No monkeys but plenty of Pinnacles??
17.10.2010 - 02.11.2010
Mia is an Aboriginal word meaning "place." Despite what one might think, this is not "the place of monkeys." The Monkey was the name of a ship which brought surveyor Henry Ommanney to Shark's Bay to check out the fishing prospects. The spot where Ommanney's ship docked became known as "Monkey Mia."
The day we arrived the ocean looked like a lake! It was late afternoon and people were sitting on the beach 'cocktailing' and watching the sun set - as you do!
Monkey Mia is actually the name of the resort where you go to feed the dolphins - like Tangalooma is, in our neck of the world. The area is national park and the ocean around there is Shark's Bay. We stayed 3 nights there and went to view the dolphin feeding once. It is done a bit differently to Tangalooma. At a certain time in the morning you are asked to stay away from the water's edge until you get 'the call' from the rangers to move towards the sea. We are waiting for the arrival of the dolphins who have already been there earlier and people have seen them.
Once they have been spotted we can then move to the shallows of the ocean - ankle depth only because the dolphins don't like it if you go in too deep. They have a habit of nibbling/biting you.
Unfortunately only 5 people (out of the hundreds that are there) are selected to feed the dolphins and then they only get one fish to give them. Very controlled. What is nice though is that you can view them from the shallows of the ocean up close. The dolphins follow the ranger whilst she is giving her talk up and down the crowds. They also like to show off to people. There are only about 4-5 dolphins that can be fed and 2 babies. Not as many as Tangalooma has.
This happens 3 times a day in the mornings when the dolphins appear and if you are persistent enough and hang around you might get a chance to feed one sometime during the morning.
The next day I went on a boat cruise to see guaranteed sightings of dugong. There are huge areas of seagrasses here at Shark's Bay and I was not disappointed. They are rather difficult to photo and very shy so this is the best I can do on a photo.
We also had the dolphins follow us. Another thing was the floating farm - 'black pearl'. This was the workplace of 'farmer Jamie' from the show 'Farmer wants a wife'. There was a young, blonde girl helping out there in the shop which I think ended up being the farmer's choice. I guess if you have to live on a farm then a pearl farm is not a bad way to go!
Another unusual sighting on the beach.
Apart from the dolphins which attract the tourists, this place is another 'gem' on this coastline.
When you arrive and leave Monkey Mia there is a lot of beautiful National Park and coastline to see. The road is a mini version of the 'Great Ocean Road'. A small town of Denham has fantastic views of the ocean and there is a lot of new housing going up. Well worth an investment if you had spare cash. One unusual building was made of cockleshell bricks.
We also drove into a place called Hamelin Pool that had stromatolites. What are they? They look like rocks, you'd think they were rocks
but they are in fact living things, believed to be the oldest living organisms on earth.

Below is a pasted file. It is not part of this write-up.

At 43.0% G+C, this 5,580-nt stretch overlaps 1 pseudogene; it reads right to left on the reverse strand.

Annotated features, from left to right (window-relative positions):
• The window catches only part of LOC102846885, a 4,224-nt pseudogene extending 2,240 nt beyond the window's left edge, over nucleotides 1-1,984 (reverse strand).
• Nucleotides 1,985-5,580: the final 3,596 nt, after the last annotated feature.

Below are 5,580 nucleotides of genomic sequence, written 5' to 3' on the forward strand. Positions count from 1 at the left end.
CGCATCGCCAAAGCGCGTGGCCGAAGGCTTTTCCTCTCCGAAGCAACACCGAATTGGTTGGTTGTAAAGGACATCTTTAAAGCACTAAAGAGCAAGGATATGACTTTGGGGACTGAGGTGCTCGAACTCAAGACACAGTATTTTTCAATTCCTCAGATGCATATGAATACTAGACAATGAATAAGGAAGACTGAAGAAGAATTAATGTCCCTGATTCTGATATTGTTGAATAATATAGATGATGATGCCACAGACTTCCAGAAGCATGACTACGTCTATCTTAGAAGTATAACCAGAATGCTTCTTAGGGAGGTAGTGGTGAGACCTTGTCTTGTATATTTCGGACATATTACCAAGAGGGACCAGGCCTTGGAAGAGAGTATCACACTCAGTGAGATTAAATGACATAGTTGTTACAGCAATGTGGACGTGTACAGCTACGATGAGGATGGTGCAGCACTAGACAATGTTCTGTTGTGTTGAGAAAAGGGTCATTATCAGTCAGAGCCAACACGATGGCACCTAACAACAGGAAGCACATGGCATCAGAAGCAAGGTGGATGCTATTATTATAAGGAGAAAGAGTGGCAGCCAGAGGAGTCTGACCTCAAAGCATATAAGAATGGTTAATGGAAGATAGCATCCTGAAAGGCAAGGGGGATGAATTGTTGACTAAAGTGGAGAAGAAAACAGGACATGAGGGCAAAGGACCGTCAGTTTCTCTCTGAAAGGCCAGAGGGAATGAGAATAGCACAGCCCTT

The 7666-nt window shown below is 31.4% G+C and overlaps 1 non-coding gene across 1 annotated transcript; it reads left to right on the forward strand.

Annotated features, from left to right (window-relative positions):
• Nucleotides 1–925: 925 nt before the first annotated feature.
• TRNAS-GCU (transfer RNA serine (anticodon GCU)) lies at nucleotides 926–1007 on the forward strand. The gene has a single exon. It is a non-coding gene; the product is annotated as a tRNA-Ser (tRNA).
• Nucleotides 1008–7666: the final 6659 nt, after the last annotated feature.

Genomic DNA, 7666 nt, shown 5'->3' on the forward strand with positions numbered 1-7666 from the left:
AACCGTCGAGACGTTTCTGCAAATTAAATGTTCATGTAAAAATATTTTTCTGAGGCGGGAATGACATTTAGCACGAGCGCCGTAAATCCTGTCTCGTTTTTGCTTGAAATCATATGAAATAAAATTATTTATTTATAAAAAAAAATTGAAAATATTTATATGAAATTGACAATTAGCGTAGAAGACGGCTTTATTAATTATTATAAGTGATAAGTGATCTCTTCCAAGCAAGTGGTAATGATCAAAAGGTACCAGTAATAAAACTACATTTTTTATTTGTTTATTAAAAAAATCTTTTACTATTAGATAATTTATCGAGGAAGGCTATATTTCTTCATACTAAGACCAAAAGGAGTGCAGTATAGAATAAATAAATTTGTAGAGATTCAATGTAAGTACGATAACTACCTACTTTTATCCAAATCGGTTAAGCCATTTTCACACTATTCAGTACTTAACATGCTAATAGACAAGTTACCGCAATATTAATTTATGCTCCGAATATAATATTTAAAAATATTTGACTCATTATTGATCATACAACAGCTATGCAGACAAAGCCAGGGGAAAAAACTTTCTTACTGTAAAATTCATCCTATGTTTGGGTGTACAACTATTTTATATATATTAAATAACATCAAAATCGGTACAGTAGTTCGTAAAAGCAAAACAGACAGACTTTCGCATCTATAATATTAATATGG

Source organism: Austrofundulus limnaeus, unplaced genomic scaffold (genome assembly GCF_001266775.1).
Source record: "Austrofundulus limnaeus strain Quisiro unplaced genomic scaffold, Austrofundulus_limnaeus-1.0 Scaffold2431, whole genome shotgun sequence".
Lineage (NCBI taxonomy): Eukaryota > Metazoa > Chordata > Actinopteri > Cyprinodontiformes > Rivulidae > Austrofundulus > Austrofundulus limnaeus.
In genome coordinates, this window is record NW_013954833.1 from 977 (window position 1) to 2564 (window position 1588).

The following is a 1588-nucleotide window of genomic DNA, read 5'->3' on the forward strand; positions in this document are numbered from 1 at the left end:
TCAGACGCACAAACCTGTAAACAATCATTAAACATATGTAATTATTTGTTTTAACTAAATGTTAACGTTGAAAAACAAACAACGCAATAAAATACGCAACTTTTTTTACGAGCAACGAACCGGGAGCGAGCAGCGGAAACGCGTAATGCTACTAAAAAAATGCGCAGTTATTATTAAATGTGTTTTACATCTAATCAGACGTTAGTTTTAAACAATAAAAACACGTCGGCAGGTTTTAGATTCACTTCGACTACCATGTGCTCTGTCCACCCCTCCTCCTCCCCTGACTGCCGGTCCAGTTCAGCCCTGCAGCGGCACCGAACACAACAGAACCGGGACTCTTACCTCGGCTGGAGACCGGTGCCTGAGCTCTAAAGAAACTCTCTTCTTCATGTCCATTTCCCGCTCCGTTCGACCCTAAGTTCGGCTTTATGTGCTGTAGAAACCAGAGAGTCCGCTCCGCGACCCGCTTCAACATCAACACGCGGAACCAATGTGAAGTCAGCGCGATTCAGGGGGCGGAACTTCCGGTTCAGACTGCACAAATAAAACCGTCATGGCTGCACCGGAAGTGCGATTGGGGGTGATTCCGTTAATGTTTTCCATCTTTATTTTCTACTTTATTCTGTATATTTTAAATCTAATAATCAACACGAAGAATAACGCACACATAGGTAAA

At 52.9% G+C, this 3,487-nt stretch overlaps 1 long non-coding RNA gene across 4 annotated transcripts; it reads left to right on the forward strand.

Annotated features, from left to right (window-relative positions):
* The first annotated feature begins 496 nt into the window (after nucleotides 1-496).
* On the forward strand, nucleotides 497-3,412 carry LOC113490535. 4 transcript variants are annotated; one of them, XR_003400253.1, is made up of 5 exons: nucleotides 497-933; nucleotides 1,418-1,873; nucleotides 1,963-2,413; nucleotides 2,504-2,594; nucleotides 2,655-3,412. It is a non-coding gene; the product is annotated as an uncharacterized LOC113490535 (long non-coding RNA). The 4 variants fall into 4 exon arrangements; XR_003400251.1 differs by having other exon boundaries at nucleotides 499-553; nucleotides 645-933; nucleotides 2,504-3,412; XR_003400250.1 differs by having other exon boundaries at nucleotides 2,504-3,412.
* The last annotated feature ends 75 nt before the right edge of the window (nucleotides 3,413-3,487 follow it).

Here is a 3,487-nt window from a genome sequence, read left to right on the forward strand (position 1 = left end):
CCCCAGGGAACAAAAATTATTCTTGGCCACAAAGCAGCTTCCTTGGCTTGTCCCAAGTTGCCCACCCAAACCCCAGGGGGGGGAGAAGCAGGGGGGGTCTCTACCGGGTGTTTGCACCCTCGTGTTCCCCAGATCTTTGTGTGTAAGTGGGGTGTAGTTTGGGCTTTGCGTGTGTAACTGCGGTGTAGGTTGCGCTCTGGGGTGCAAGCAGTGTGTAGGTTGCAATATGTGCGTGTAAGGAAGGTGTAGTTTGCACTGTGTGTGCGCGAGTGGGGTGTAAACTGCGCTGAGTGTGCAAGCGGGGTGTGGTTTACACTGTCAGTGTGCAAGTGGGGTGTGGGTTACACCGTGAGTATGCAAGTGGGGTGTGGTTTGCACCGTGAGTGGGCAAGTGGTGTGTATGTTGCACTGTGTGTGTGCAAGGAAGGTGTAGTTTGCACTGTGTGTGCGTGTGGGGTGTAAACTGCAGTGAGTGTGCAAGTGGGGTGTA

I also visited an aquarium with a huge collection of live sea life caught by the guides themselves who were marine biologists or similar science degree.
Our next destination was Kalbarri.
We missed out on 'wildflower' season by a month due to the early summer weather they have been experiencing here. I went to a wildflower park and took some photos. Beautiful and also amongst the dunes. A unique scenery.
Kalbarri also enjoys stunning views and you can walk in the heathland along the cliffs. This was also the first beach on our whole trip that had surfable waves. We also had delicious fish and chips here. It is a small fishing village where the Murchison river meets the ocean. It is surrounded by National Park and heaths with all the wildflowers. We could see the ocean from our caravan park. Again a rugged coastline and beautiful lookouts to see all this.
I also went to a place called 'Parrotiso'. This place has the largest collection of parrots in Australia. Some can talk and my favourite was a 'Cocky' at the entrance. He could say so much and was a real character. He had all the tourists in stitches. If you weren't in the area he would call at the top of his voice 'Mum' and expect a reply. If you say 'what do you want' he would reply 'come here'! Hilarious. Another parrot says 'hello beautiful' when you aren't expecting it - I thought it was Geoff talking to me!
and then there were the unusual sculptures
After leaving Kalbarri we also have to mention the unusual 'Pink lake'. My photo doesn't do it justice but it is full of beta carotene and this gives it the colour. Hopefully our video will have captured it better.
Going down the coastline - Geraldton is a larger town which is being developed big time! It is also a port for iron ore. The memorial for the people who lost their lives on HMAS Sydney during WW2 was well done.
After leaving Geraldton we stopped in at Cervantes where the Pinnacles are. I thought it would be just another bunch of rocks. They were unique and once again unusual. They were in the middle of the heaths and wildflowers and there was this desert full of these rocks that look a bit like all the termite mounds we have been seeing in our travels. There were thousands of them in this area.
You can 'tiptoe' through the Pinnacles which come in all different shapes and sizes.
At this point we have to mention the flies which were driving everyone crazy. There was a lot of 'Aussie saluting' going on.
We could have sold our nets several times and made a fortune. If we had known we would have bought a box load! You can also drive through the Pinnacles which goes for 4 kms.